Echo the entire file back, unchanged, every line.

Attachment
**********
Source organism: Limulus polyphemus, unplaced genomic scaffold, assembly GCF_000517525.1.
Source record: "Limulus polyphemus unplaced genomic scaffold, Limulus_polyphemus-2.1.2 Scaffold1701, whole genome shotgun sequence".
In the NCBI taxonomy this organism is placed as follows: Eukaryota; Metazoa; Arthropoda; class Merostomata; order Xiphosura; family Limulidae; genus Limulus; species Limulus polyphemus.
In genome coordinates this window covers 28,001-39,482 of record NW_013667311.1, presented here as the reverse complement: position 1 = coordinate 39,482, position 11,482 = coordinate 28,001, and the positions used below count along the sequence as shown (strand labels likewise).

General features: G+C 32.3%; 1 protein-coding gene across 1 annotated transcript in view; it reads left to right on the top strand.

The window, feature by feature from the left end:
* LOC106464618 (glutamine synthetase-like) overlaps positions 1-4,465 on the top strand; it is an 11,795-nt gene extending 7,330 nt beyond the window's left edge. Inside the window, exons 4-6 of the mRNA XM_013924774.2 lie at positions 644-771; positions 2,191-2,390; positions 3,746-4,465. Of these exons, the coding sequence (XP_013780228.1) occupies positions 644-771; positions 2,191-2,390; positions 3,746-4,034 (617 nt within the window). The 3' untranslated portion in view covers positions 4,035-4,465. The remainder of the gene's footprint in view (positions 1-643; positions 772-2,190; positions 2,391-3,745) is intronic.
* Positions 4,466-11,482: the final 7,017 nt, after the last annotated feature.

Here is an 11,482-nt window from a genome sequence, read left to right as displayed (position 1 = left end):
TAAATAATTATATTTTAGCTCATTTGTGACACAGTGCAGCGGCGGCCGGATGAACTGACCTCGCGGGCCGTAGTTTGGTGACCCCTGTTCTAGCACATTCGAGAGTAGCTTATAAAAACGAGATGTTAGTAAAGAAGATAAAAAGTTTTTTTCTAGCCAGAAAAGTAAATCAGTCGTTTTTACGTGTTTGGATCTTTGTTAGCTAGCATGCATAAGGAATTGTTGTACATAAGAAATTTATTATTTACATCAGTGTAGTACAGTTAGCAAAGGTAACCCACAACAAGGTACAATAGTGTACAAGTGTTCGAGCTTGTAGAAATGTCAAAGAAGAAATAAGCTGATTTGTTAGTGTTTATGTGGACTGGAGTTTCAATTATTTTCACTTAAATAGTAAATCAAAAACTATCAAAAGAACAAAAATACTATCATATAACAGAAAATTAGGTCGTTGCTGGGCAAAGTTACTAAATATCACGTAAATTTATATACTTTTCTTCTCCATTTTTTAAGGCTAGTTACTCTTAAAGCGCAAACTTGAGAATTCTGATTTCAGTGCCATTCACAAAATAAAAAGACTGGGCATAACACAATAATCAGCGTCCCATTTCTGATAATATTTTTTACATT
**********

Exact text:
Source organism: Limulus polyphemus, unplaced genomic scaffold, assembly GCF_000517525.1.
Source record: "Limulus polyphemus unplaced genomic scaffold, Limulus_polyphemus-2.1.2 Scaffold1701, whole genome shotgun sequence".
In the NCBI taxonomy this organism is placed as follows: Eukaryota; Metazoa; Arthropoda; class Merostomata; order Xiphosura; family Limulidae; genus Limulus; species Limulus polyphemus.
In genome coordinates this window covers 28,001-39,482 of record NW_013667311.1, presented here as the reverse complement: position 1 = coordinate 39,482, position 11,482 = coordinate 28,001, and the positions used below count along the sequence as shown (strand labels likewise).

General features: G+C 32.3%; 1 protein-coding gene across 1 annotated transcript in view; it reads left to right on the top strand.

The window, feature by feature from the left end:
* LOC106464618 (glutamine synthetase-like) overlaps positions 1-4,465 on the top strand; it is an 11,795-nt gene extending 7,330 nt beyond the window's left edge. Inside the window, exons 4-6 of the mRNA XM_013924774.2 lie at positions 644-771; positions 2,191-2,390; positions 3,746-4,465. Of these exons, the coding sequence (XP_013780228.1) occupies positions 644-771; positions 2,191-2,390; positions 3,746-4,034 (617 nt within the window). The 3' untranslated portion in view covers positions 4,035-4,465. The remainder of the gene's footprint in view (positions 1-643; positions 772-2,190; positions 2,391-3,745) is intronic.
* Positions 4,466-11,482: the final 7,017 nt, after the last annotated feature.

Here is an 11,482-nt window from a genome sequence, read left to right as displayed (position 1 = left end):
TAAATAATTATATTTTAGCTCATTTGTGACACAGTGCAGCGGCGGCCGGATGAACTGACCTCGCGGGCCGTAGTTTGGTGACCCCTGTTCTAGCACATTCGAGAGTAGCTTATAAAAACGAGATGTTAGTAAAGAAGATAAAAAGTTTTTTTCTAGCCAGAAAAGTAAATCAGTCGTTTTTACGTGTTTGGATCTTTGTTAGCTAGCATGCATAAGGAATTGTTGTACATAAGAAATTTATTATTTACATCAGTGTAGTACAGTTAGCAAAGGTAACCCACAACAAGGTACAATAGTGTACAAGTGTTCGAGCTTGTAGAAATGTCAAAGAAGAAATAAGCTGATTTGTTAGTGTTTATGTGGACTGGAGTTTCAATTATTTTCACTTAAATAGTAAATCAAAAACTATCAAAAGAACAAAAATACTATCATATAACAGAAAATTAGGTCGTTGCTGGGCAAAGTTACTAAATATCACGTAAATTTATATACTTTTCTTCTCCATTTTTTAAGGCTAGTTACTCTTAAAGCGCAAACTTGAGAATTCTGATTTCAGTGCCATTCACAAAATAAAAAGACTGGGCATAACACAATAATCAGCGTCCCATTTCTGATAATATTTTTTACATT